iPhone 8 "production glitches" could cause shipping delays

Apple is getting ready for the big reveal of its next generation iPhone 8 next week to coincide with the 10th anniversary of the venerable handset. With sales likely to start 10 days after the scheduled press conference, a new report revealing "production glitches" with the phones over the summer are leading to speculation that shipping could be delayed and impact sales.

The Wall Street Journal revealed through its sources that problems in the manufacturing process of the new OLED display could impact production, making it harder for Apple to meet demand once the units go on sale September 22. The decrease in supply could also hurt holiday sales.

The problem appeared to center around the new display's compatibility with fingerprint sensors for Apple's Touch ID. Apple had hoped to put the touch sensor beneath the screen, as it also planned to get rid of the Home button on the front. After extensive trial and error, Apple apparently decided to ditch the fingerprint scanner, meaning the phones will likely need to be unlocked through conventional passwords or perhaps the rumored 3D facial recognition technology.

The OLED display modules themselves also caused problems, according to sources. Those units are being produced by a Samsung affiliate, but the process is different than what Samsung uses for its OLED displays. In Samsung models, the display and touch panel are integrated, while the OLED being used for the iPhone has the touch panel on the outside. The difference requires more manufacturing steps, as well as more layers of protective film. The sources, who apparently are familiar with the process involved, said that Apple's process leaves more room for manufacturing errors.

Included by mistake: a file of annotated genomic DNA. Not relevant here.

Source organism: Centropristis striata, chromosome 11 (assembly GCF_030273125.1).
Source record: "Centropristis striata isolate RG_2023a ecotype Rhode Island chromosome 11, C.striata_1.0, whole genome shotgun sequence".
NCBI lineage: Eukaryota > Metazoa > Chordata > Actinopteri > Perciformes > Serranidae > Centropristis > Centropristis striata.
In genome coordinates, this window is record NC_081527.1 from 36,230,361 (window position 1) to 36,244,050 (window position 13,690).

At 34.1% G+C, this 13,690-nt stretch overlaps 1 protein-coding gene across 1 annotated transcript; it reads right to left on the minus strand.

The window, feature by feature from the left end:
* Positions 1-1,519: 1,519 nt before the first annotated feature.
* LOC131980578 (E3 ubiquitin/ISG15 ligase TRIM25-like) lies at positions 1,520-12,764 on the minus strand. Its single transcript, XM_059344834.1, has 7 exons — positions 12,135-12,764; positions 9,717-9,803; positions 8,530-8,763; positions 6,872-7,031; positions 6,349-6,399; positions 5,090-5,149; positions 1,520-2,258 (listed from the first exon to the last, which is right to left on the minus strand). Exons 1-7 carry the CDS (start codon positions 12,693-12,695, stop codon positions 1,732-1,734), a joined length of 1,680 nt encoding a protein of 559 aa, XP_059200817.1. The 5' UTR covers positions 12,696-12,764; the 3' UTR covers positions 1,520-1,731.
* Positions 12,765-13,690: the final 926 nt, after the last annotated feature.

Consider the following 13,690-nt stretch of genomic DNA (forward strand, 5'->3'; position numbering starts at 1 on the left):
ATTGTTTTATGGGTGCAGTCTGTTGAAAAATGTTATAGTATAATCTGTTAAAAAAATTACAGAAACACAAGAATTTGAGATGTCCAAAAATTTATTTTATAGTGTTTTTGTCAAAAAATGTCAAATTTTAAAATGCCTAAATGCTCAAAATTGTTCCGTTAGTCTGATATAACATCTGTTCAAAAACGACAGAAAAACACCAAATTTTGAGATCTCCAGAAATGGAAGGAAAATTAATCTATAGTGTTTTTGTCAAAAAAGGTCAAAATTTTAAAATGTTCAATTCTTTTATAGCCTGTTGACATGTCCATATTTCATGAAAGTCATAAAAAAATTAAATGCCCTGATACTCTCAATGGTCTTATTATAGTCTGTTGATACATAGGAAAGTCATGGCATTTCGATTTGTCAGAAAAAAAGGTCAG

The delay in getting a working solution pushed back manufacturing timetables for Apple's iPhone assembling contractor Foxconn, which runs factories in China. The contractor has increased production at its plants and put out a call for more workers, even offering bonuses to employees that bring in new hire candidates. A Foxconn executive had said in early August that the OLED displays were difficult to manufacture and the new phones "won't be cheap."

The new iPhone 8 - the name is still up in the air because Apple may get clever with an anniversary moniker, such as the iPhone X - is expected to top out at around $1,000 when it is announced on September 12, but a delay in shipping could make potential customers unwilling to drop that much on a phone that they will not get immediately, let alone one that could still have residual screen issues that might not have been found in the quick testing needed to stay on schedule.

Apple stock opened the day at $162.09 but dropped as low as $160.87 after the report came out. It has since rebounded slightly, but not to the opening high. Apple has declined comment on the report.

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